October 18th, 2019 – 2.30 p.m.
Seminar Room - Material Science Department, U5
Bart Kahr – Department of Chemistry & Molecular Design Institute, New York University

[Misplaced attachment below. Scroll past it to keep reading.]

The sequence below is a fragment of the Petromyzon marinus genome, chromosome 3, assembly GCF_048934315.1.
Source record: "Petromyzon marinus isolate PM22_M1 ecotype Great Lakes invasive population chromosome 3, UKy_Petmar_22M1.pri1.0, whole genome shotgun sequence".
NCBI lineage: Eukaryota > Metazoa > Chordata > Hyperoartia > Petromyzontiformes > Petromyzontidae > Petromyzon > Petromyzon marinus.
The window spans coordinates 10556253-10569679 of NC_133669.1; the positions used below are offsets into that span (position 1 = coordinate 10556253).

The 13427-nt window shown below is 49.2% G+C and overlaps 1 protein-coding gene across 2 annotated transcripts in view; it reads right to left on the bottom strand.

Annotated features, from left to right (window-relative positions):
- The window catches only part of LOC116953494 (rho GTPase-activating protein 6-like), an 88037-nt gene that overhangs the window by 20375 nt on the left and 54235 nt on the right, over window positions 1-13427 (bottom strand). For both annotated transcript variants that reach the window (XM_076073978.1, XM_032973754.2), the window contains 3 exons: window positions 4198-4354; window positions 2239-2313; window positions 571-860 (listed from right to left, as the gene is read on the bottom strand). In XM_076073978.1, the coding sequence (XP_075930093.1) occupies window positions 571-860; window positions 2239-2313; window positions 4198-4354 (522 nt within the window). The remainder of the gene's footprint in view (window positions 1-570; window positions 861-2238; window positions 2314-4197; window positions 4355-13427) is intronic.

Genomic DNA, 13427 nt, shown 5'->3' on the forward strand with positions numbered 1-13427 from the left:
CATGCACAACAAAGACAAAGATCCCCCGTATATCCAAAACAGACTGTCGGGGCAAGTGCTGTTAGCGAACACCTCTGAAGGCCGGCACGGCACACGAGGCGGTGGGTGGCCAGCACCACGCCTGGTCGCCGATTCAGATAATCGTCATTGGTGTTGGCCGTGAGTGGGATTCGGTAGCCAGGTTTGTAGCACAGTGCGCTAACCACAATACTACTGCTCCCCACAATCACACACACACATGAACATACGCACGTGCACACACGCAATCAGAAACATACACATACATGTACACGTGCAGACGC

Abstract. In chemistry, we know the vast majority of what we know about molecular structure from the scattering of X-rays from crystals. Diffraction works so well because crystals have long range translational symmetry. In fact, crystals are straight, by definition. Their sharp edges and flat faces, so unlike most everything else in Nature, “flash forth their symmetry”, according to Federov. Translational symmetry is first and foremost. However, we have shown in the past decade that a large fraction of simple molecular (organic) crystals can be made to grow with helicoidal morphologies, as structures with curvature that are decidedly not straight. This is an extraordinarily common fact about crystal form that is very easy to observe. We illustrate this with the four common over-the-counter pain medications: aspirin (Bayer), ibuprofen (Advil), acetaminophen (Tylenol), and naproxen (Aleve). It is incomprehensible that helicoidal crystals, as common as they are, remain unknown among the great majority of contemporary crystallographers. Nevertheless, the forces involved in twisting crystals have been difficult to identify. Studies of the mechanisms that give rise to these apparent distortions in crystals that twist as they grow has developed into a meditation and a program of computation aimed at understanding why and when crystals develop translational symmetry. We have come to see translational symmetry not as a requirement of crystallinity, but rather as an imperfect compromise between free energy and size.